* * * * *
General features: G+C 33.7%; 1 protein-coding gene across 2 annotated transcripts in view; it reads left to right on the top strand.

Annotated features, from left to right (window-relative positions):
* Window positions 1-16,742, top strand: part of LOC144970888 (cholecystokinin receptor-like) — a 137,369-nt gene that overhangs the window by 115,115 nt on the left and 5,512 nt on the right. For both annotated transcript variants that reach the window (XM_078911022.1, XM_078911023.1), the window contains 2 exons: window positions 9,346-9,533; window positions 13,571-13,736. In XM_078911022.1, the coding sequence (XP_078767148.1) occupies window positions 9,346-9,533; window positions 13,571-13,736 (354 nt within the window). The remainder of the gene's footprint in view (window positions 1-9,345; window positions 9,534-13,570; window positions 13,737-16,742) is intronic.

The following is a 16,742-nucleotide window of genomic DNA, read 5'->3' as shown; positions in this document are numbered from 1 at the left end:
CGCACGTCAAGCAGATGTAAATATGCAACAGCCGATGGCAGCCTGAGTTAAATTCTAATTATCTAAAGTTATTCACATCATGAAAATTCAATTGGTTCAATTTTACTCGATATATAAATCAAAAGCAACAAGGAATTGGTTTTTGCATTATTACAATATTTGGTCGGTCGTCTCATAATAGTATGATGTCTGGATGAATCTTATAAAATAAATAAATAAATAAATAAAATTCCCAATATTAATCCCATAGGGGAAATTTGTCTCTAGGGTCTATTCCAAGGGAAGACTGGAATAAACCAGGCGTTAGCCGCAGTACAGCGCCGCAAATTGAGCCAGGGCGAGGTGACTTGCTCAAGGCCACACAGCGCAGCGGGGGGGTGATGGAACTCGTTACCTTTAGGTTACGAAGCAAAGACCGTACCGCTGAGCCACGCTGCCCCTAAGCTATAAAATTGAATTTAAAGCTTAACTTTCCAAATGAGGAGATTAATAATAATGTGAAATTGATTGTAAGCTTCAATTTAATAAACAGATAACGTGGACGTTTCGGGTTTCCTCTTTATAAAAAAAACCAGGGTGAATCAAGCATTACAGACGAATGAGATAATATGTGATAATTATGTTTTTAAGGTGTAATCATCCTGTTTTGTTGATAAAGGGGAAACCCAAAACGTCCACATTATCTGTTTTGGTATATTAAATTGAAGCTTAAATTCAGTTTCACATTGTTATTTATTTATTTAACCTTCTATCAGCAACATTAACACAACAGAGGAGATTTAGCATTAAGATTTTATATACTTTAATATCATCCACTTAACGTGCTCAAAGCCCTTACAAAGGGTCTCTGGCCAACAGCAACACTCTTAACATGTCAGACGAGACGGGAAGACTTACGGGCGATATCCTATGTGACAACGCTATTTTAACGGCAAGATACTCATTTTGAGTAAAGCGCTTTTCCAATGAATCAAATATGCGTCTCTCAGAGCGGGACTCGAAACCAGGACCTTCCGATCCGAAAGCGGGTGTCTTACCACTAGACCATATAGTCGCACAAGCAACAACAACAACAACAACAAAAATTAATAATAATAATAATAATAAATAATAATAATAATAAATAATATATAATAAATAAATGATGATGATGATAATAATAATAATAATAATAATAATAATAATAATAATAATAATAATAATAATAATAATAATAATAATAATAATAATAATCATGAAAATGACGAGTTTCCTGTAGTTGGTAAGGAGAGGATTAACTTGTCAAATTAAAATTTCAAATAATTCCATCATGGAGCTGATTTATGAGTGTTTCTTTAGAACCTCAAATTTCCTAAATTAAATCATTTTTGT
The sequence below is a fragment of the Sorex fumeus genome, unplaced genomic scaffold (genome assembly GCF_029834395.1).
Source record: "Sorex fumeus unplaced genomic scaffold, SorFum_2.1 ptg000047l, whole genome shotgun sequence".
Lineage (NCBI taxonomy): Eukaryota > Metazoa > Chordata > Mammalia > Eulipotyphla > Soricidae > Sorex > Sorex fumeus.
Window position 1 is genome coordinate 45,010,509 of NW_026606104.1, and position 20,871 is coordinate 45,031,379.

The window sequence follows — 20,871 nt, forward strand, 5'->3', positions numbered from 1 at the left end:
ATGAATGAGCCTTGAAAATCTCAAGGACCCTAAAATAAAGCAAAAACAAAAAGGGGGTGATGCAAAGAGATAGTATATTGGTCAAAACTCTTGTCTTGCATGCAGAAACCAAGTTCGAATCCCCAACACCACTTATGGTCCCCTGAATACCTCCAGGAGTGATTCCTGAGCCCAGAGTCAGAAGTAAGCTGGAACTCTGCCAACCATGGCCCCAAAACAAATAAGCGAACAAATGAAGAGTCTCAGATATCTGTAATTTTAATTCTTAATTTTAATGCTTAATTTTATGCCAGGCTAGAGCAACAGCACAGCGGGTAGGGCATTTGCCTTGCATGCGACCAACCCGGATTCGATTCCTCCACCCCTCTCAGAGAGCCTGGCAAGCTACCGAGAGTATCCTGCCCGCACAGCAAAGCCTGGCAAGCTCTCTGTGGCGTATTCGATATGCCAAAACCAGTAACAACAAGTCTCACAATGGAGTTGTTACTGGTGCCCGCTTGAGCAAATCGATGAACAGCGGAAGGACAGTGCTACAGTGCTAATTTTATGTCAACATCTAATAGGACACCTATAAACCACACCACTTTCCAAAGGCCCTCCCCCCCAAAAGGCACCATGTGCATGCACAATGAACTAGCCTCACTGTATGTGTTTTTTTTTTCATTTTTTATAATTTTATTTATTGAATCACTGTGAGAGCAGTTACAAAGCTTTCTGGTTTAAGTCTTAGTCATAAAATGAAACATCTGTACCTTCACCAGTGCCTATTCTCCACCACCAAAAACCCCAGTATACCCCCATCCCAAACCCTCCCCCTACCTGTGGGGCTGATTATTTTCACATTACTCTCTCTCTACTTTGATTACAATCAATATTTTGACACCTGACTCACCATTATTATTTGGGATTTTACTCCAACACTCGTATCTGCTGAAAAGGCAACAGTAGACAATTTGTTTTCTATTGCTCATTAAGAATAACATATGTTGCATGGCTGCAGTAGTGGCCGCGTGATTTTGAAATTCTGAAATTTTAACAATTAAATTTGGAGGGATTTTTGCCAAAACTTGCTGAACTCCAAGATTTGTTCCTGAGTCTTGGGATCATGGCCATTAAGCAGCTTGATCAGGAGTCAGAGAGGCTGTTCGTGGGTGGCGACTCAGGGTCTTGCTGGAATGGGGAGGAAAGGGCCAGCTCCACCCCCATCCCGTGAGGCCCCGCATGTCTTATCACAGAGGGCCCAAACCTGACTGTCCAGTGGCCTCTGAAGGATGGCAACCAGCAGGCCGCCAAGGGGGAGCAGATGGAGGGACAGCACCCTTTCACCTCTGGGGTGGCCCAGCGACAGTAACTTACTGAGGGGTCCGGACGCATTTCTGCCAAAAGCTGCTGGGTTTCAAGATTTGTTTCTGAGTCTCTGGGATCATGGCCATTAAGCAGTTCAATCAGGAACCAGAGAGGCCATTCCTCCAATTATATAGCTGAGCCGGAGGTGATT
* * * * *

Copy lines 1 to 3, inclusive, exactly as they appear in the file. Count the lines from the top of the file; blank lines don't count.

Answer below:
General features: G+C 33.7%; 1 protein-coding gene across 2 annotated transcripts in view; it reads left to right on the top strand.

Annotated features, from left to right (window-relative positions):
* Window positions 1-16,742, top strand: part of LOC144970888 (cholecystokinin receptor-like) — a 137,369-nt gene that overhangs the window by 115,115 nt on the left and 5,512 nt on the right. For both annotated transcript variants that reach the window (XM_078911022.1, XM_078911023.1), the window contains 2 exons: window positions 9,346-9,533; window positions 13,571-13,736. In XM_078911022.1, the coding sequence (XP_078767148.1) occupies window positions 9,346-9,533; window positions 13,571-13,736 (354 nt within the window). The remainder of the gene's footprint in view (window positions 1-9,345; window positions 9,534-13,570; window positions 13,737-16,742) is intronic.